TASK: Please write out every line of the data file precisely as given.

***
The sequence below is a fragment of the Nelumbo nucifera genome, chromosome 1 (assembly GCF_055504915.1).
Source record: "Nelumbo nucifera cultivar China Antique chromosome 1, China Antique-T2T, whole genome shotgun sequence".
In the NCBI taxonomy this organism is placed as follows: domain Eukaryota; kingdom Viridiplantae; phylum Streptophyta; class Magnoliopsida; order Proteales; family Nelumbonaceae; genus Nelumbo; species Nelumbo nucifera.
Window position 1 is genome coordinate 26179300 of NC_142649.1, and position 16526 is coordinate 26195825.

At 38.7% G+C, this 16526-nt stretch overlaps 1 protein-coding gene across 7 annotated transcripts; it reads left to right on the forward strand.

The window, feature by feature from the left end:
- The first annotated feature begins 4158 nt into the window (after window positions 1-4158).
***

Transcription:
The sequence below is a fragment of the Nelumbo nucifera genome, chromosome 1 (assembly GCF_055504915.1).
Source record: "Nelumbo nucifera cultivar China Antique chromosome 1, China Antique-T2T, whole genome shotgun sequence".
In the NCBI taxonomy this organism is placed as follows: domain Eukaryota; kingdom Viridiplantae; phylum Streptophyta; class Magnoliopsida; order Proteales; family Nelumbonaceae; genus Nelumbo; species Nelumbo nucifera.
Window position 1 is genome coordinate 26179300 of NC_142649.1, and position 16526 is coordinate 26195825.

At 38.7% G+C, this 16526-nt stretch overlaps 1 protein-coding gene across 7 annotated transcripts; it reads left to right on the forward strand.

The window, feature by feature from the left end:
- The first annotated feature begins 4158 nt into the window (after window positions 1-4158).